“I am sure that God is with us, because in the last nights, in all the provinces of Afghanistan, all people chanted the slogan ‘Allah Akbar’ against the infidel Taliban,” says the eldest son. “In our country, every terrorist group has been destroyed with the words ‘Allah Akbar.’ Now is the time to destroy the Taliban.”

That aspiration may be easier said than done, no matter the level of personal outrage.

The Taliban have captured six provincial capitals in the past four days – including the northern prize of Kunduz – after not controlling a single one since 2016. Several other key provincial capitals, defended by increasingly exhausted Afghan security forces, are under Taliban assault.

Karen Norris/Staff

By Sunday, the Taliban had seized 229 of Afghanistan’s more than 400 districts, far more than the 66 controlled by the government, with 112 still contested, according to the Long War Journal.

The vast majority have been overrun by the Taliban since President Joe Biden announced in April that the remaining several thousand U.S. troops would withdraw, unconditionally, by the end of summer.

No progress in peace talks

Thousands of NATO troops, who relied on the American presence for logistical support, have now left, too. A U.S.-Taliban deal signed in February 2020 included insurgent promises not to attack provincial capitals, and to start peace talks with the Kabul government. Those have made no progress.

Instead, U.S. airstrikes are being deployed to slow Taliban advances on cities. And Taliban commanders have told their fighters they have defeated a superpower and will soon achieve “victory” over the “infidel” Kabul government.

Mr. Malakzai told the Monitor in a February 2020 interview, “They tell their people … ‘After the [U.S.-Taliban] deal is signed, we will create our own government, and kill and eradicate those who worked for the previous [U.S.-backed] governments.’”

Such an assassination campaign targeting officials, journalists, and civil society activists has already been underway for months. Last week in the capital, Taliban militants attacked the house of the defense minister, and Saturday killed a former spokesperson of President Ashraf Ghani.

The Taliban surge led to an emergency U.N. Security Council meeting Friday.

Afghans are “waiting apprehensively for a dark shadow to pass over the bright futures they once imagined,” the U.N. special envoy for Afghanistan, Deborah Lyons, told the council. “It is difficult for me to describe the mood of dread we are faced with every day.”

Afghanistan risks “descending into a situation of catastrophe so serious that it would have few, if any, parallels in this century,” warned Ms. Lyons. “This is now a different kind of war, reminiscent of Syria recently or Sarajevo in the not-so-distant past. To attack urban areas is to knowingly inflict enormous harm and cause massive civilian casualties.”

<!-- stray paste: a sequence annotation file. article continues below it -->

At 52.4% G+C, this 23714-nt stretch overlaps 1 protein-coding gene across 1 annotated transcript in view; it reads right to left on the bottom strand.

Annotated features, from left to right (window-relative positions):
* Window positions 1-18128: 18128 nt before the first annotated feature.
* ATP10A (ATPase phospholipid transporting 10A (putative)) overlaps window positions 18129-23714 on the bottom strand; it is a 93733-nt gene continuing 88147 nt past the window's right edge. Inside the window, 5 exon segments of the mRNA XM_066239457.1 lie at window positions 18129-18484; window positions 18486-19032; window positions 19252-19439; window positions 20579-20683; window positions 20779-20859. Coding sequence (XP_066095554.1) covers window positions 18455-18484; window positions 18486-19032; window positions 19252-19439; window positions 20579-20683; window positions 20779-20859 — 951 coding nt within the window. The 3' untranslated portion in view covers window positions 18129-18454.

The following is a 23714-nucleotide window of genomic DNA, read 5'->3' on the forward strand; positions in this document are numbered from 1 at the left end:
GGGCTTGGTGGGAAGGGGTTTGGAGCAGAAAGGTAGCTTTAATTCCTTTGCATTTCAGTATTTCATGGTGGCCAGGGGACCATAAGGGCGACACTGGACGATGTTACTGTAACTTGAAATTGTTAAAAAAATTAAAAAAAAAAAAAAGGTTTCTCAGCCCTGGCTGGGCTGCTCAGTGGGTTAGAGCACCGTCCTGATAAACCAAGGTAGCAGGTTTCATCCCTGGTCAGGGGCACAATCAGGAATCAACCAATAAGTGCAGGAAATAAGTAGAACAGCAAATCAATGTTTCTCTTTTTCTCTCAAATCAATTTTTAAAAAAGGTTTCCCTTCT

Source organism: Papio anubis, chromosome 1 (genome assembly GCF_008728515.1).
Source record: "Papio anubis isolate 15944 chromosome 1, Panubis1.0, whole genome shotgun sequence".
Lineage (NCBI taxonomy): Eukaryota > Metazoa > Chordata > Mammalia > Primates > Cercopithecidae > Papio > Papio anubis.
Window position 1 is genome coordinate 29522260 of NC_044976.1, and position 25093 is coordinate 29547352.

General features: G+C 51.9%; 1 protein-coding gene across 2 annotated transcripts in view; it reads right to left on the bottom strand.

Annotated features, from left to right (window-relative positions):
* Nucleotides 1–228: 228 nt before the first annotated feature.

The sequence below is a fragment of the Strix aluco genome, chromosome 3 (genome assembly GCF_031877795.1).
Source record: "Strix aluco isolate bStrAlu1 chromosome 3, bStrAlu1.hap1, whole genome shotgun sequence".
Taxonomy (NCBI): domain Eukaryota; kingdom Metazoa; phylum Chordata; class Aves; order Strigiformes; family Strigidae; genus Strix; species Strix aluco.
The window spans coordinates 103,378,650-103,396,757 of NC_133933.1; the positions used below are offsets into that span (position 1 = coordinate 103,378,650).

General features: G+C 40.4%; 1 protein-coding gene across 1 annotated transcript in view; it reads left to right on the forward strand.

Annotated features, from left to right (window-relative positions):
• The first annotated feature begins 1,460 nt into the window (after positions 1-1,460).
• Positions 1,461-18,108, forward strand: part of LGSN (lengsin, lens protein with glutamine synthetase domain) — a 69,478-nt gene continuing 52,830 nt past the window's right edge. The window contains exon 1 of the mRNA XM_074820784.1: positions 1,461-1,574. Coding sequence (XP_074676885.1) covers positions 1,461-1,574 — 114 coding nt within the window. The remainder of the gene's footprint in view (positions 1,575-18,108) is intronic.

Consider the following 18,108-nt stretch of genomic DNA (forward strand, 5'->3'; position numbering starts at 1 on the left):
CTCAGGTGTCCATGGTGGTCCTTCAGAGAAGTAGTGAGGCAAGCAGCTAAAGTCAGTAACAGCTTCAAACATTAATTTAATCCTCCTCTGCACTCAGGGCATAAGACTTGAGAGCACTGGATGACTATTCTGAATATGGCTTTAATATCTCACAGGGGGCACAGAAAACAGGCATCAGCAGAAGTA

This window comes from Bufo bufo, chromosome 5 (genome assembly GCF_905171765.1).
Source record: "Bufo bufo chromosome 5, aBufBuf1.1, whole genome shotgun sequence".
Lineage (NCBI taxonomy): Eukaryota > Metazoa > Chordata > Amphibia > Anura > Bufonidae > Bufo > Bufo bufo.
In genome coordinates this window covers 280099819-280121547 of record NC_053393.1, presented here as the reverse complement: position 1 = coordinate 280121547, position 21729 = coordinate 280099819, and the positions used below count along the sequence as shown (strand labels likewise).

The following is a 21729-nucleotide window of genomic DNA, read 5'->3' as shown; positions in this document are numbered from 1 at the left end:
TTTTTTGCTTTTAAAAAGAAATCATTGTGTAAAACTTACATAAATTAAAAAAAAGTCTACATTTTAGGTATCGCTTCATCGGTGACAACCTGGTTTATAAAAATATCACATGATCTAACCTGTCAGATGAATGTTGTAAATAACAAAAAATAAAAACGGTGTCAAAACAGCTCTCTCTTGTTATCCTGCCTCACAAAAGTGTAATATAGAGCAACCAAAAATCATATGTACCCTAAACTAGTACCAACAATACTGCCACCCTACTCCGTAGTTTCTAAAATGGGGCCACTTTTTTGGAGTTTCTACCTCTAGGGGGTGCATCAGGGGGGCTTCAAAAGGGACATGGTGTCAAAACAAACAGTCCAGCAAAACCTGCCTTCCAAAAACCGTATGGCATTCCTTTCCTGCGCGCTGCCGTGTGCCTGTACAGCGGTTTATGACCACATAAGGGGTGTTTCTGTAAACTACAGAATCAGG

Abdullah Sahil/AP

A Taliban flag flies in the main square of Kunduz city, in northern Afghanistan, after fighting between Taliban and Afghan security forces, Aug. 8, 2021.

The dangers are felt most in personal stories of loss and doused hopes.

Afghans who worked with him since the Taliban era of the late 1990s, for example, say Mr. Malakzai, who earned a master’s degree in political science in Kabul after a journalism degree in Pakistan, was a selfless helper of his fellow citizens from Wardak. He worked with a charity, and then served for years on the provincial council, working on water and sanitation projects and expanding the school system to include girls’ education.

Taliban influence is wide in Wardak, and militants besieged Saydabad district in the spring. With the help of extra Afghan security forces and Afghan airstrikes, they were repelled after a month. One photograph from the time shows Mr. Malakzai, wearing camouflage and with an assault rifle slung over his shoulder, striding away from a military helicopter.

After the Taliban were repelled, Mr. Malakzai’s brother, Sawab Khan Wardak, says he received a request in late May to meet the Taliban. The insurgents told him they would give $500,000 if Mr. Malakzai would peacefully hand over his district – a common and effective Taliban tactic to buy off local officials and low-paid, embattled garrison soldiers.

Mr. Malakzai refused that offer, and several others made directly over the phone. But he was unable to marshal any more government troops. After another 10-day siege, the bullets ran out and the Taliban took over the district on June 27.

“He did not betray his country”

“My brother was not a traitor,” says Mr. Wardak. “Even though I was against his working in the government, I am proud that he did not betray his country and his people. He defended them with great courage.”

By contrast, Mr. Wardak blames weak government and corruption in Kabul for the inability to protect his brother – even in Kabul – and the inability to send reinforcements, leading to such swift Taliban advances.

“If there is strong will and the leaders of the government are not traitors, the Taliban are nothing – they can’t progress,” says Mr. Wardak. “But unfortunately we don’t have faith in our government.”

After Saydabad fell, the offers of Taliban cash turned to daily death threats against Mr. Malakzai. Worried for his life, he told friends he might not have long to live.

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“Every time he came home, some guests came with him. He was always trying to help people,” recalls his tearful wife, who asked not to be named.

“I will never forgive the savage Taliban, and will teach my children to take revenge for their father by education, not violence.”